• Jim Ranalli is studying how students engage with Automated Written Corrective Feedback (AWCF); specifically, the feedback provided by the popular writing-enhancement tool Grammarly. This project investigates whether students’ engagement with AWCF conforms with conditions that support writing-skills development, L2 development, or both, as well as the individual, task, and contextual factors that influence students’ engagement with AWCF. The methodology includes the use of eye-tracking to enhance the veridicality of retrospective verbal reports.
  • Jim Ranalli is investigating how use of tools for Automated Written Corrective Feedback (AWCF) affect students’ revision behaviors and features of their written output (grammatical accuracy, complexity, and writing quality) on timed writing assignments. The study compares student performances across two AWCF tools that provide feedback in real-time (i.e., while students write): the popular web-service Grammarly and the built-in proofing tools in Microsoft Word, with the latter representing a “business-as-usual” condition. The revision analyses are based on keystroke logging and screen-capture data.
  • Jim Ranalli is experimenting with a new approach to second-language writing instruction called Self-regulated Learning of L2 Writing. The approach is based on a highly successful L1 writing intervention used with young learners and adults with learning disabilites—groups who, like L2 students, are challenged in their attempts to monitor and manage their engagement in complex writing tasks because of shortfalls in attentional capacity. The approach emphasizes the role of formative feedback on students’ cognitive and metacognitive activities, with the former achieved through process-tracing via the revision-history feature of GoogleDocs, and the latter by means of reflection tasks timed to coincide with key junctures in the self-regulated learning cycle.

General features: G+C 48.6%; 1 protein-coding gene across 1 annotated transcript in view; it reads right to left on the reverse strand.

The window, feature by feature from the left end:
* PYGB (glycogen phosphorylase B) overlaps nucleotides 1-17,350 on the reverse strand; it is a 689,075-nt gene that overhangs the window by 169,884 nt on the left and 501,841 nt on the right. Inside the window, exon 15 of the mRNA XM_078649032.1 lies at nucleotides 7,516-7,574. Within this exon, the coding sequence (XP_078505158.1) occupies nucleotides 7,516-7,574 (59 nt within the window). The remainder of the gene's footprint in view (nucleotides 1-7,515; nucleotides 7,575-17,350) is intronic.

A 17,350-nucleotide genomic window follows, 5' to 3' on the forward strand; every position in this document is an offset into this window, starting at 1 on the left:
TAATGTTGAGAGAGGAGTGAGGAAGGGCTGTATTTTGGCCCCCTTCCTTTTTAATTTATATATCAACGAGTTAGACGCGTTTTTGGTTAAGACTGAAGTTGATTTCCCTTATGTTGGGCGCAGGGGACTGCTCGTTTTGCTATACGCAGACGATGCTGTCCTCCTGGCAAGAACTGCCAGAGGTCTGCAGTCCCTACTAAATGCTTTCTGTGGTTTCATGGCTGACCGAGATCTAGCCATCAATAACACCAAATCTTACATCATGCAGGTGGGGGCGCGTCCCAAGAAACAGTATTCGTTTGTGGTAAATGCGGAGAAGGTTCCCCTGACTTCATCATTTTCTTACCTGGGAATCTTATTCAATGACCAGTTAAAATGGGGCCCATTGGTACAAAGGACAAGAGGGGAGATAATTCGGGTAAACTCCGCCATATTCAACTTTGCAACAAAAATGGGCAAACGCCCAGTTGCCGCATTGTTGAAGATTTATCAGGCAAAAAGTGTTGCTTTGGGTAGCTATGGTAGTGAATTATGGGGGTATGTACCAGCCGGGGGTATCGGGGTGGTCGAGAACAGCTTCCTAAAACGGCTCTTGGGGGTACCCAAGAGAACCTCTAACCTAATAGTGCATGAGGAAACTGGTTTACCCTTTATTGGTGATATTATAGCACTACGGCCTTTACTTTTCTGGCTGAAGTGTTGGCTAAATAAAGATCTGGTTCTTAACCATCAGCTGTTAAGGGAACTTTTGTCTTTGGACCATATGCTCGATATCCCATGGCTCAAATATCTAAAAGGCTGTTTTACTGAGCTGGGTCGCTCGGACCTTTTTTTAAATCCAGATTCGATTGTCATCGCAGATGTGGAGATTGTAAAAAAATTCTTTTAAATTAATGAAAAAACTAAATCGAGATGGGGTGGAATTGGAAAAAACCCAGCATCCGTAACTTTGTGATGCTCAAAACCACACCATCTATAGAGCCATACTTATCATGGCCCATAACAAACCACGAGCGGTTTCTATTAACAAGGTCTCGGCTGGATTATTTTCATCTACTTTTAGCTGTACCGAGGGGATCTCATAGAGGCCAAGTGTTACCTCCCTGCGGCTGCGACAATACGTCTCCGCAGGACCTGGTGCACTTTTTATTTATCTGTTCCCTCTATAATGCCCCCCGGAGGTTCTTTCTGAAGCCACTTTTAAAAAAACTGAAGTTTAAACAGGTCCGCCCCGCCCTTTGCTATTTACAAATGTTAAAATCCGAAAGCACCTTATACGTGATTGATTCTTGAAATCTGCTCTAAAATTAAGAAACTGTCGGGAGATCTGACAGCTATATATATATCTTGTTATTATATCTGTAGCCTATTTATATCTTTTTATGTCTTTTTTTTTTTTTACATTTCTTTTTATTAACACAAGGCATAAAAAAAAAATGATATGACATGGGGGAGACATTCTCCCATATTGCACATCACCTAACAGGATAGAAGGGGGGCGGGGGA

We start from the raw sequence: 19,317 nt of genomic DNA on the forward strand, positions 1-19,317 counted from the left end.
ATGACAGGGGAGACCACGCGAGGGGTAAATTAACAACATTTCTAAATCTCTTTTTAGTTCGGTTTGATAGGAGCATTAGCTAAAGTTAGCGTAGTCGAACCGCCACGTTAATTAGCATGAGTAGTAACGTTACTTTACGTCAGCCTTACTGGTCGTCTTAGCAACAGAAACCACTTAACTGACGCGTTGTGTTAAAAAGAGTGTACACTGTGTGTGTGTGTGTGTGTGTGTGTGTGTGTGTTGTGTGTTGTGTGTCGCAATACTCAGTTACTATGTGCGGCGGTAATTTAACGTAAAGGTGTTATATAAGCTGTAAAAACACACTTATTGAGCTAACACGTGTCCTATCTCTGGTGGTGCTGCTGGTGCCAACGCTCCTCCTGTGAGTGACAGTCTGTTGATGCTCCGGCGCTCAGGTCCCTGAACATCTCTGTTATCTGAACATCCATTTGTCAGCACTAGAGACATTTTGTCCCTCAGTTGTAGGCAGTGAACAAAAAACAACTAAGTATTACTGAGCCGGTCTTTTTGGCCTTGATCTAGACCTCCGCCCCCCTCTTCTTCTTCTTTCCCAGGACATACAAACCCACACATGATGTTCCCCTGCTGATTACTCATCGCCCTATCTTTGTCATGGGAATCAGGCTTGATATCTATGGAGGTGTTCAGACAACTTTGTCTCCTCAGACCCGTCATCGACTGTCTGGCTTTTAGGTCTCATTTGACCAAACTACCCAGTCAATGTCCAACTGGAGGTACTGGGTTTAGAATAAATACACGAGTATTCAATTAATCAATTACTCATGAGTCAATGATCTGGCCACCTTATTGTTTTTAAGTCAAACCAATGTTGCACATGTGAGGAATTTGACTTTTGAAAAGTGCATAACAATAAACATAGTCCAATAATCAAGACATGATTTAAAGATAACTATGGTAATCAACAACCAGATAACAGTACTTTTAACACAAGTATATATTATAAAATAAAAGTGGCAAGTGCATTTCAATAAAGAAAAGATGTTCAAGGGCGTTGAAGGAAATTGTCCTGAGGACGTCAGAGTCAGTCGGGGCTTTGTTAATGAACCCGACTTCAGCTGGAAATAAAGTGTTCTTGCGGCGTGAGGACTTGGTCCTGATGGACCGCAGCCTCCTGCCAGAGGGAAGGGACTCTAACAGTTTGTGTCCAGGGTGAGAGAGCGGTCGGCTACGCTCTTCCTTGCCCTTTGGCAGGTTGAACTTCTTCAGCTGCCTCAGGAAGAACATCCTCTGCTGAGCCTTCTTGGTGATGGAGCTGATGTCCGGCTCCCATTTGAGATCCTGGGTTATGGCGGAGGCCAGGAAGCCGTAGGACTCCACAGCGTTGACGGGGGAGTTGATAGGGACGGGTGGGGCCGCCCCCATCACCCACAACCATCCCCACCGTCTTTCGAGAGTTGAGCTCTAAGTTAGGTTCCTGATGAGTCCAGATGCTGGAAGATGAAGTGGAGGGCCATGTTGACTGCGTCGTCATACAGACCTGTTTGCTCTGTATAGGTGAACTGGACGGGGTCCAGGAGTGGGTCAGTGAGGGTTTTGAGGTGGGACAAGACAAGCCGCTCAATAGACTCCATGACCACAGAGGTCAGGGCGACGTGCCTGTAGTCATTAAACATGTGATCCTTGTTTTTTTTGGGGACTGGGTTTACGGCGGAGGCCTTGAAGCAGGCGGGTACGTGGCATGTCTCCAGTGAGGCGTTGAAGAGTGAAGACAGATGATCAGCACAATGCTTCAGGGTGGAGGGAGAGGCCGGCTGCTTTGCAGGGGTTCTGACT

• Tammy Slater and Barbara Schwarte are conducting research into how ESL (English as a second language) teachers make sense of, value, and apply linguistic concepts addressed in their preparatory programs. While having a strong foundation in linguistics remains a core requirement in many ESL teacher programs, there has been a lack of research on how teaching linguistic concepts to pre-service ESL teachers impacts their teaching experience as full-time ESL teachers. The investigation of this topic will provide insight into (1) the beliefs that ESL teachers have about how to use and apply linguistic concepts in their instruction and (2) the variation in these beliefs among pre-service (both early and late program) and experienced ESL teachers. In other words, the research sets out to understand what beliefs and linguistic concepts have/have not transferred from the teacher education program to the actual teaching experience, and which of these appear to be the most important to those learning and using the concepts.
  • Tammy Slater is working on an edited book that looks at research and practice into language-and-content integration using Mohan’s (1986) knowledge framework, a theoretical perspective based on Systemic Functional Linguistics. The collection focuses on Mohan’s theory as it has influenced work in higher education.